WHENEVER people ask me where to eat in North Derbyshire I reel off a list of places and always put in a good word for the Devonshires.
There’s their two pubs, the Devonshire Arms at Pilsley and Beeley and don’t forget, I add, the Carriage House at Chatsworth.
It must be Britain’s swankiest cafeteria and gets high marks from me for quality, consistency and price. Anyone who can serve up good food under pressure to large numbers of people gets my vote.
But now I’m not so sure.
It’s four years since we had a cracking Sunday lunch in the Carriage House – excellent roast beef and such a superb egg custard I immediately formed the Custard Tart Appreciation Society (membership one). It has not been equalled since.
As we walk into the courtyard we are met by a sea of purple, plastic chairs set out for grazers from the Chatsworth Snack Cabin, a shed in one corner (how naff is that?), and the overspill on this sunny day from the cafeteria itself.
I recognise that purple. It’s a perfect match for the colour used by an Indian restaurant on Sheffield’s Ecclesall Road. The Duchess has an enthusiasm for bright Mediterranean colours I find I do not share.
The queue for meals in the cool corridors leading to the Carriage House moves swiftly and we order the roast beef, a stilton and squash quiche, lemon posset and, gosh, there are no custard tarts.
I hover between the elephant’s foot meringue, quadruple chocolate cake and cheesecake and settle on the banana and butterscotch cake.
Not everything has gone smoothly. The bowls containing horseradish and salad dressing are empty and my wife tries in vain to persuade a member of staff the latter needs refilling.
Eventually another assistant twigs and refills it from a large container. Put it this way, you wouldn’t want to ask them the recipe for the dressing.
There’s another shock in the Carriage House itself, the 18th century stable block designed by James Paine. The Duchess has taken down all the Old Master-styled paintings of well fed aristos, including the chap in breeches so tight his tailor didn’t have to ask which side he dressed.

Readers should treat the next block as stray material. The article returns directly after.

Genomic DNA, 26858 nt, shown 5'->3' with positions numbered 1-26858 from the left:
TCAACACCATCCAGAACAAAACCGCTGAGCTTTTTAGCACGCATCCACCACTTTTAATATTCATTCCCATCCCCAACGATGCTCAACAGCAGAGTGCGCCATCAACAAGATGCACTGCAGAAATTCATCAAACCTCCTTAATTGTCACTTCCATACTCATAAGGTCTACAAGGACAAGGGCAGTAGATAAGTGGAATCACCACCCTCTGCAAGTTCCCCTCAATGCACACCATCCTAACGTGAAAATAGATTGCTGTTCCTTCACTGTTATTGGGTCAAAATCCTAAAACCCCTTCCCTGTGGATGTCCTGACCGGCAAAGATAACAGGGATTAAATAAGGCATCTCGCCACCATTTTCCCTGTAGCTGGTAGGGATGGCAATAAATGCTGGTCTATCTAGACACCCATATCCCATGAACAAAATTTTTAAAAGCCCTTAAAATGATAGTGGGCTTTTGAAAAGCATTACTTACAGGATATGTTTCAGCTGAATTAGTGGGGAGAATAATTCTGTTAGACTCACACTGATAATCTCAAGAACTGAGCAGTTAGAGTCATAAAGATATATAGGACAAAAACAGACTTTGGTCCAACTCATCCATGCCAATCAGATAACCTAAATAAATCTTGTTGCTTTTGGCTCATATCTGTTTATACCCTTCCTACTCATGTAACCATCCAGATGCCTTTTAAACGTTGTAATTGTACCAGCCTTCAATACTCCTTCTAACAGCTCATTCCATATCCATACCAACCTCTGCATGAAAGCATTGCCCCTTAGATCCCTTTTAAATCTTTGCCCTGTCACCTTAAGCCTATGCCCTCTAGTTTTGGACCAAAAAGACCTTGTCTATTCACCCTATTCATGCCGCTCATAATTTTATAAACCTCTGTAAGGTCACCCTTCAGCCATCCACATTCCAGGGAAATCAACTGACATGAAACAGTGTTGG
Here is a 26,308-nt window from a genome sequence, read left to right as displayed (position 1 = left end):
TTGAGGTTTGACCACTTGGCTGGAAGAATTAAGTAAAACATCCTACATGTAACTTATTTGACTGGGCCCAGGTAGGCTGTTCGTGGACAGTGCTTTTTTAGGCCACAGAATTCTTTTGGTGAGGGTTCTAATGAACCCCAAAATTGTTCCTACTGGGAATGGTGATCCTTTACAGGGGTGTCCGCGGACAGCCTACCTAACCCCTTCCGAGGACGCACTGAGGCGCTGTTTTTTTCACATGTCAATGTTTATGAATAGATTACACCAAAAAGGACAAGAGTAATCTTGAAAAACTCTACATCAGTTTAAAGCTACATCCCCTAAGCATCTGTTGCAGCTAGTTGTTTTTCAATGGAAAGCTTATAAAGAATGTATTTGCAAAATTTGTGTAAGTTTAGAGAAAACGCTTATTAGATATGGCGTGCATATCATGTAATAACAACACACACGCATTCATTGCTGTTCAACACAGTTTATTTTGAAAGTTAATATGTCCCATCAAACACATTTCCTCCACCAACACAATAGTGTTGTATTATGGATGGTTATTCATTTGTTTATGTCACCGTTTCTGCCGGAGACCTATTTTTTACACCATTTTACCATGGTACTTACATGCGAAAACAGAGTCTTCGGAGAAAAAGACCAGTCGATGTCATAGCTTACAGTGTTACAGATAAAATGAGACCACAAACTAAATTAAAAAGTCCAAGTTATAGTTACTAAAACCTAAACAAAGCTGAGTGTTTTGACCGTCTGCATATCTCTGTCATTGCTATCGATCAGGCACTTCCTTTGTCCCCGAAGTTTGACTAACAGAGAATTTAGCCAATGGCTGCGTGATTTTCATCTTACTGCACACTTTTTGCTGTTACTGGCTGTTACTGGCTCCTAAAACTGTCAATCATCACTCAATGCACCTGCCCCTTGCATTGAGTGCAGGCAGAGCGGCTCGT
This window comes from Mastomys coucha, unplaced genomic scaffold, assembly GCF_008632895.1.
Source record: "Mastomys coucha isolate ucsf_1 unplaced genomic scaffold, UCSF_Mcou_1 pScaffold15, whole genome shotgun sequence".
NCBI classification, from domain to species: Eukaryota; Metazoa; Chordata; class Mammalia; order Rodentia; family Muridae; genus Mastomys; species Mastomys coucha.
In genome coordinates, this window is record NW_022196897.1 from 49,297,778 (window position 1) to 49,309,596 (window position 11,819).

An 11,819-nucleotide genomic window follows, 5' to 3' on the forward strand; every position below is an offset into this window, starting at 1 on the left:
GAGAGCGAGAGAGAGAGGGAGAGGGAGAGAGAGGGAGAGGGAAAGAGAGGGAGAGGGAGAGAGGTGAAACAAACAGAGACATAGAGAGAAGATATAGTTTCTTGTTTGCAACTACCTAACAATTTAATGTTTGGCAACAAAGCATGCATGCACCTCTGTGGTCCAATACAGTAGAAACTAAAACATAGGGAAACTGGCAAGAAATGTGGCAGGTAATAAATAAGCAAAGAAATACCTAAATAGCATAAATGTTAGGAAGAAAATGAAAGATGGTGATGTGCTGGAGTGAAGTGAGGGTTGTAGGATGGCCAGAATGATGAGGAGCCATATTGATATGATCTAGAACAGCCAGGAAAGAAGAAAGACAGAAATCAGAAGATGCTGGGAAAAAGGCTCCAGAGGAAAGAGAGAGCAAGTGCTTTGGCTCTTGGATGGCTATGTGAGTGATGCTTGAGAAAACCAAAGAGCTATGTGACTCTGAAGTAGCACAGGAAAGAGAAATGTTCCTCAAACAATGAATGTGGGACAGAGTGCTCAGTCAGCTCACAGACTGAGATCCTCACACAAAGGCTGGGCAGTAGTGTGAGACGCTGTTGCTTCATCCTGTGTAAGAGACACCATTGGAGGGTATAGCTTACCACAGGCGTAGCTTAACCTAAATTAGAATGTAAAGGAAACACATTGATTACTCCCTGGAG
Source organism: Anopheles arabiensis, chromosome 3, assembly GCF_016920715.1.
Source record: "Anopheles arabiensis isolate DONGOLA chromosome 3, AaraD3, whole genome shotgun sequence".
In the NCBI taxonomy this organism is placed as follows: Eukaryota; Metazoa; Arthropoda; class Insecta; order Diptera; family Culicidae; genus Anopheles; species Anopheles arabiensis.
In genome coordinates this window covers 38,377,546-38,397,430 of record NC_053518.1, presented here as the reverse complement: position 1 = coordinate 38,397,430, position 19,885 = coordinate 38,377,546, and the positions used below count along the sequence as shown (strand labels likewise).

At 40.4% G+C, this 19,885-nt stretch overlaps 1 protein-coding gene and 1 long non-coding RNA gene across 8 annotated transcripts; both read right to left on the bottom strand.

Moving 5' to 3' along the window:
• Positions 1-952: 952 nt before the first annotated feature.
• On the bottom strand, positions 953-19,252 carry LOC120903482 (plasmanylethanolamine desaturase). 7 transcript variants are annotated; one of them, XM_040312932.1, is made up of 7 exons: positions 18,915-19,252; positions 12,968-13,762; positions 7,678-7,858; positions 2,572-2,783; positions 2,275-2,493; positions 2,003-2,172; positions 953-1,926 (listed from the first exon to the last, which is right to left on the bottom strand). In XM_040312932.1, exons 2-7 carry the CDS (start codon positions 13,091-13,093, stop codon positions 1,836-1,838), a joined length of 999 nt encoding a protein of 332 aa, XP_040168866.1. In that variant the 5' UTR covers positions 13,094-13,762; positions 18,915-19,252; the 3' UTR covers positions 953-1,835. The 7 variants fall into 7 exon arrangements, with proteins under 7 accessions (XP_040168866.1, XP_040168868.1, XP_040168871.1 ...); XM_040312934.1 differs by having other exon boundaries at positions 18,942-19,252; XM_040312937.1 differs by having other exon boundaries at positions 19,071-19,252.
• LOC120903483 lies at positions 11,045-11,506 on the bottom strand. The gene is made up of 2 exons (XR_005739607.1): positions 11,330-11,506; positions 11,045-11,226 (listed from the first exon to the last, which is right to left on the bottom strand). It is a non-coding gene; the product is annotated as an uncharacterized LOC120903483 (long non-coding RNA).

In its place are a series of wishy- washy paintings in pastel colours which, she claims, ‘make this large stone room as welcoming and comfortable as possible’. But it certainly doesn’t feel as grand.
In my view the room has lost its sense of style and the smaller pictures only show how the fuchsia wall clashes with the, yes you’ve guessed it, purple monogrammed carpet.
The beef (£9.25), three thick slices, is undeniably tasty but it is also undeniably tepid. We noticed several people reheating their meals in the microwave provided for baby food.
My meal has all the trimmings – roast potatoes, Yorkshire pudding and cabbage with green beans and the occasional pea – but is no better than what you’d get in a pub.
The Stilton and squash quiche (£8.50) is classier, with excellent crisp pastry and a good filling, but a little on the stingy side, as if someone tried to cut two extra slices from the tart. It came with coleslaw and salad.
The lemon posset (£3.75) was good, rich and firm, and while I enjoyed my cake (£3) it didn’t exactly have the wow factor.
You leave the restaurant through the shop and there are signs the family is selling itself even harder than usual. You can’t blame them, it’s an expensive house to keep up and if someone has to pay for it, it might as well be us. But it’s the way they do it.
There’s actually a table labelled the Duke’s Choice which recommends some of Stoker’s favourite items: scented candles and stuffed Scottie door stops if you must know.
And should you have been particularly struck by those purple plastic garden chairs, you can take them home with you for £150 apiece.
Much of Chatsworth is swathed in tarpaulin at the moment to protect the 320 tonnes of scaffolding erected to repair the walls. Chatsworth is never slow to miss a trick and you can climb the 68 steps to inspect the work in progress.
The only surprise is that the tarpaulin is white, not purple.
With soft drinks we paid £29.50. Compared to what we’ve enjoyed on previous occasions this was decidedly average for an organisation which usually does so much better.
CARRIAGE HOUSE, CHATSWORTH
Chatsworth House, Bakewell, DE45 1PP
Open daily until December 23 – 10.15am to 5pm. Licensed. Credit Cards. Disabled access and toilets. Car park £2.
Sunday Lunch Rating (out of five): ***